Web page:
Obama addressed these issues of race in America during his campaign, and he should not forget them as president. His administration has the power to heal such wounds in the form of much-needed legislation discouraging racism, institutional and otherwise—that of racial profiling, for instance. By formulating a diverse team, his administration can also set an example, encouraging diversity throughout businesses and institutions across America.

Obama’s election represents the overcoming of one significant hurdle to a post-racial America, but many obstacles remain. Only when we work together to eradicate all forms of prejudice from our society can we begin to contemplate a truly post-racial era.


Nafees A. Syed ’10, a Crimson editorial writer, is a government concentrator in Leverett House.

Post-Racial Era? Not at University of California

Post-Racial Era? Not at University of California [George Leef]

Source: national review.com

My Pope Center colleague Jay Schalin comments here on the decision of the UC regents to move full speed ahead with their plans to lower admissions standards so that UC schools can indulge in still more social engineering.

This won't improve the education of students in the least and will probably have a slightly negative effect as professors accommodate more students with weak academic backgrounds. But what does that matter? It makes UC officials feel good to think that they're improving society. More HERE

Is the race issue obsolete?

Back to the classroom: the continuing relevance of black history

A week ago—just 12 days after the historic inauguration of Barack Obama—the country began its annual commemoration of Black History Month. Typically, the month is marked by specific public rituals: Public television airs documentaries on the African-American experience; schoolchildren read books about black heroes and inventors; newspapers run op-eds on how far we've come or how far we have yet to travel. And, invariably, snippets of Martin Luther King Jr.'s "I Have a Dream" speech fill the airwaves in tributes of remembrance. n Is this year different? What new spin does the election of the nation's first African-American president put on the history of racial inequality and progress? Do we even need a Black History Month?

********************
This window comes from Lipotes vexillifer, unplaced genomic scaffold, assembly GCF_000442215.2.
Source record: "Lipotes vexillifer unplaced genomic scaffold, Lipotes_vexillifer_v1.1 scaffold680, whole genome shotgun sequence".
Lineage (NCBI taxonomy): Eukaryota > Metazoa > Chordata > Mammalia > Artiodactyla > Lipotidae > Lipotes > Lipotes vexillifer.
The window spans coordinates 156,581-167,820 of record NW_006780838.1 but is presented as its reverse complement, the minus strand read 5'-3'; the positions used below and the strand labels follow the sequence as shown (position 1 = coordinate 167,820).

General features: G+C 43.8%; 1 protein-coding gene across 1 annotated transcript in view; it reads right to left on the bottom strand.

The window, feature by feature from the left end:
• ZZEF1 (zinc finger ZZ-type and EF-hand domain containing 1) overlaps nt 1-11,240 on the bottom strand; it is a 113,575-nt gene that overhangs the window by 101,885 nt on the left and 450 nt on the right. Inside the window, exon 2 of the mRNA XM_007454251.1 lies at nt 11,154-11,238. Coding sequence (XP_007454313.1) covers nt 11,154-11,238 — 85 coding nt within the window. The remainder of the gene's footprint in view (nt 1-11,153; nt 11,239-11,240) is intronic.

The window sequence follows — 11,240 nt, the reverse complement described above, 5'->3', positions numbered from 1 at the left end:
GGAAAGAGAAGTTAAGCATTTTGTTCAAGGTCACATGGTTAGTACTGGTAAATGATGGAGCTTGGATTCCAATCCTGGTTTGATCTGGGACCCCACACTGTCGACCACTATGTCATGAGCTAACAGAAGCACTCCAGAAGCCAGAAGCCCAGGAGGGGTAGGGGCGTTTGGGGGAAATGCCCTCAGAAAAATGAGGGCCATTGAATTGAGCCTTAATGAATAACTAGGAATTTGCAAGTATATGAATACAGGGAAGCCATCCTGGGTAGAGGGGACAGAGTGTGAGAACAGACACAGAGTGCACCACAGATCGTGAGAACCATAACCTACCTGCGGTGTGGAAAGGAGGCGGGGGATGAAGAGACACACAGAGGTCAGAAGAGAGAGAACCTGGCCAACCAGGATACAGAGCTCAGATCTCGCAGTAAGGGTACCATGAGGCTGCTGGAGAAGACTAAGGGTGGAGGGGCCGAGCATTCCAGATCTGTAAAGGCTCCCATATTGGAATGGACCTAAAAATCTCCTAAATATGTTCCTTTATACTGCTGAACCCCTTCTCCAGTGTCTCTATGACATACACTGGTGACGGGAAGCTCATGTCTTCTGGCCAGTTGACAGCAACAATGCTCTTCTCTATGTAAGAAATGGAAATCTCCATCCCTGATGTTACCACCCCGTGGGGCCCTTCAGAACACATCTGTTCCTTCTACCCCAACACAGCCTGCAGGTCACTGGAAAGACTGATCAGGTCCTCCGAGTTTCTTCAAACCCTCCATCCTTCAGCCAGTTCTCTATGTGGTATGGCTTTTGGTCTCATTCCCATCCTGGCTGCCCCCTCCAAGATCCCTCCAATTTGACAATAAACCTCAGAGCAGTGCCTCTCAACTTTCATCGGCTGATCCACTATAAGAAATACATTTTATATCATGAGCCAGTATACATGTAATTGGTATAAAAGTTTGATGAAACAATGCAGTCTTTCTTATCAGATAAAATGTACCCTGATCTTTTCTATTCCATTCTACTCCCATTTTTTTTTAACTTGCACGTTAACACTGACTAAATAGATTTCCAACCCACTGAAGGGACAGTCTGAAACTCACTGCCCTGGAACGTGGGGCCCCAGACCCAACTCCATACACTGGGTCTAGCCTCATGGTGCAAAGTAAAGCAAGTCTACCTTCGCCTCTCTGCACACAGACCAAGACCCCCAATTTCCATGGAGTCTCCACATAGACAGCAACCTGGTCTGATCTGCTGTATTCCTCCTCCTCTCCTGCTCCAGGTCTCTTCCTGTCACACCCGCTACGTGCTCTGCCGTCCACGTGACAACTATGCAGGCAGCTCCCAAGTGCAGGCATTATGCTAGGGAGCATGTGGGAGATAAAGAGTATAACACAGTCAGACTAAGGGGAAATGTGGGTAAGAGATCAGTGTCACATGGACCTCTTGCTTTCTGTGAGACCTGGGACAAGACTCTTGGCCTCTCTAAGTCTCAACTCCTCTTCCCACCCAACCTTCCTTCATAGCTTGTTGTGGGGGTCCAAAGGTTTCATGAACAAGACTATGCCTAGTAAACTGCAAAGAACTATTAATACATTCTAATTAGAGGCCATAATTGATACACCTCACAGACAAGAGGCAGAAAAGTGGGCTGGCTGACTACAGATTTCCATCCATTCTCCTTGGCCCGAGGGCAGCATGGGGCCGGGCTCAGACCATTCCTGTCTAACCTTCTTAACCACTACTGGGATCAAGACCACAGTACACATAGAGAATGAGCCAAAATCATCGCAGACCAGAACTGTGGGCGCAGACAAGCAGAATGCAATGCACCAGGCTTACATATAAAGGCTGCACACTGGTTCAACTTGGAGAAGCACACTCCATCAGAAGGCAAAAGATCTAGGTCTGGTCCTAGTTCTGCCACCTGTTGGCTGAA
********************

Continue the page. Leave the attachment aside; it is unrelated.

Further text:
Some conservative commentators will likely insist that we have entered a post-racial America, that Obama's election marks the culmination of a long struggle and the realization of the American promise.

Various liberal and leftist critics will charge that Obama's election changes little, that opponents of racial progress will use the fact of a black "first" to validate their claims that "race is over" and we'd all be better off simply moving on.

Both positions—left and right—underscore not the irrelevance of Black History Month but its importance. Or, rather, the importance of a Black History Month that puts...well, history first.

More HERE

Where do black web sites fit in a post-racial America?

By Brandon Whitney

Source: The Daily Voice

When visiting African American blogs online, I occasionally run across comments made by irate people who find the existence of sites that focus on black culture to be racist. There is a certain portion of the population that objects to any acknowledgment of African American culture. Their argument is that if we are to truly be one country, then race should never be a factor in any fashion. The existence of African American groups and, even separate acknowledgment of culture, are seen as reverse racism.

I think I grasp their arguments but find them lacking because what they are arguing for isn't a melding of two cultures that have evolved in the United States, but rather the complete elimination of African American culture and our assimilation into the mainstream.

Are black organizations racist?

There are several aspects to look at in the "Blacks are Racist" arguments. The first of which is race. Someone who is black is generally considered to be a person of African descent. There are about 700 million Africans who live on the continent. There are tens of millions of people of African descent in the New World. In Africa, there are many different cultures; this is true in the New World as well.